Good Memories Are Real Blessings
October 1989

Good Memories Are Real Blessings

Brethren, it’s a marvelous privilege to be with you this evening. I’ve appreciated so much the messages that we have heard.

Someone who was a little more poetic than theological said, “Memory is the one Garden of Eden out of which one need never be cast.” Good memories are real blessings. Tonight I would like to share a few memories that have made a real difference in my life.

When I was a young man about the age of some of you deacons here, my dad was bishop of the ward in our little farming town of Banida in southeastern Idaho. I remember the first time he brought me with him to Salt Lake City to attend a general priesthood meeting. In those years, Dad always seemed to me to be really old. As I recognize now, he must have been around thirty-eight years of age. I was happy to be with him.

I remember we sat in the balcony there on the north side. Before the meeting started, Dad pointed out which one of the Brethren on the stand was President Heber J. Grant and which were his Counselors. I saw the Twelve Apostles and the other Brethren. And that night, a warm feeling of love and respect for the leaders of the Church came over me and has continued to grow to this day.

That night, I decided I wanted to do everything I could to support my dad as bishop. I didn’t want to do anything that would embarrass or disappoint him. To this day, I am grateful for those feelings that came to me that night.

None of us knows how long we are going to live. In the Book of Mormon, Alma asked the question, “Can ye look up to God at that day with a pure heart and clean hands?” (Alma 5:19.) I remember when the need to have “clean hands and a pure heart” (Ps. 24:4) became very meaningful to me.

It was just after my friend David Carlson and I had graduated from Preston High School. We were happy with the fact that it was the same school that Presidents Ezra Taft Benson and Harold B. Lee had attended when they were growing up. Even though they had changed the name from the Oneida Stake Academy to Preston High School, we still had some of our classes in the same building.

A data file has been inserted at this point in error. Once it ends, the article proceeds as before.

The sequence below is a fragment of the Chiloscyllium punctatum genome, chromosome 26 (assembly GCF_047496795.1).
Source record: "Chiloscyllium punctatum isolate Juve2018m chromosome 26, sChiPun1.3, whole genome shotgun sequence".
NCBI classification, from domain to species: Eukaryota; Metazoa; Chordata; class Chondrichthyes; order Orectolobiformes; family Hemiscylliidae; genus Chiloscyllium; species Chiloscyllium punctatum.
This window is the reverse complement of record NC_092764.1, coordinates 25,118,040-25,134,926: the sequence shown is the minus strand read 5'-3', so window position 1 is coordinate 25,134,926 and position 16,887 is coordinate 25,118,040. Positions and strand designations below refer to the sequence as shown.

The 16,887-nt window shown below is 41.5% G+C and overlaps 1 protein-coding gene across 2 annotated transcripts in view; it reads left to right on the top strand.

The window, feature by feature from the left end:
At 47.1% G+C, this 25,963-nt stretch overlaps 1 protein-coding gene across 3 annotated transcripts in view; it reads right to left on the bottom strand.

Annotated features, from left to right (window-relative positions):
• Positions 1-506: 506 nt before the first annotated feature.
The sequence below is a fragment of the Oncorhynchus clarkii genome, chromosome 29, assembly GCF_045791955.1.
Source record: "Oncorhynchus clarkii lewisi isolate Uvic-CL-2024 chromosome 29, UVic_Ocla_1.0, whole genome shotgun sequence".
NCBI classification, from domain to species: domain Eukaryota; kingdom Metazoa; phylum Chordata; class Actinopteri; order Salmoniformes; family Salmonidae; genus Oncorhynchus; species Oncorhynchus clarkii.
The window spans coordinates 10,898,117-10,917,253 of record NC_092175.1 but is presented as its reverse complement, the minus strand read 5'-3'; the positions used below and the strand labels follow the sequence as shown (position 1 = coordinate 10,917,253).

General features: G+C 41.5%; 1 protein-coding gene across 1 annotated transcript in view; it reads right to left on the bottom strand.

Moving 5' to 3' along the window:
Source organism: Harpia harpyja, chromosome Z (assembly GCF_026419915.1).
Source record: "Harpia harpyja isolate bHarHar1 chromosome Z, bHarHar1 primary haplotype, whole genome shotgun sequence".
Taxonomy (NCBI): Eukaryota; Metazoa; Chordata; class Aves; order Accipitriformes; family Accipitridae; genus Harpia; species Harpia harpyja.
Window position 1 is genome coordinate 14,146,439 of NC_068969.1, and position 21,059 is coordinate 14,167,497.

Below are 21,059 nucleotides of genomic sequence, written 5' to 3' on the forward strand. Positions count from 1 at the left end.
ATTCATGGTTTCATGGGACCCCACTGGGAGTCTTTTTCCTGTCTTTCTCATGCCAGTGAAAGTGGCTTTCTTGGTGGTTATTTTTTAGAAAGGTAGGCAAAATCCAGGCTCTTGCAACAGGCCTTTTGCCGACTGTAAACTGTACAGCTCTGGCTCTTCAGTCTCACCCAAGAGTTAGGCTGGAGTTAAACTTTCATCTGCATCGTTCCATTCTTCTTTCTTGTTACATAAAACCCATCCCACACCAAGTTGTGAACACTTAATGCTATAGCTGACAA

We thought that 1946 was the “golden year” of athletics at Preston High. That year our teams won the district championship in every sport, and in basketball our team won the state championship—and that was in the days when the small high schools played against the big ones.

David was a good friend to me and, I think, to everybody in the school. He was a fine student. He worked hard and received excellent grades. He achieved in Scouting and seminary and was a well-coordinated athlete. David was a member of the basketball team, and his playing was one of the reasons our team won the state championship.

Soon after high school graduation, David went to the hospital for what everyone thought was a routine operation, but there were some complications. Infection set in, and the next thing we heard was that he had died. We could not believe it. At age eighteen, David had died. What a shock! I still remember how painful it was to lose a good friend.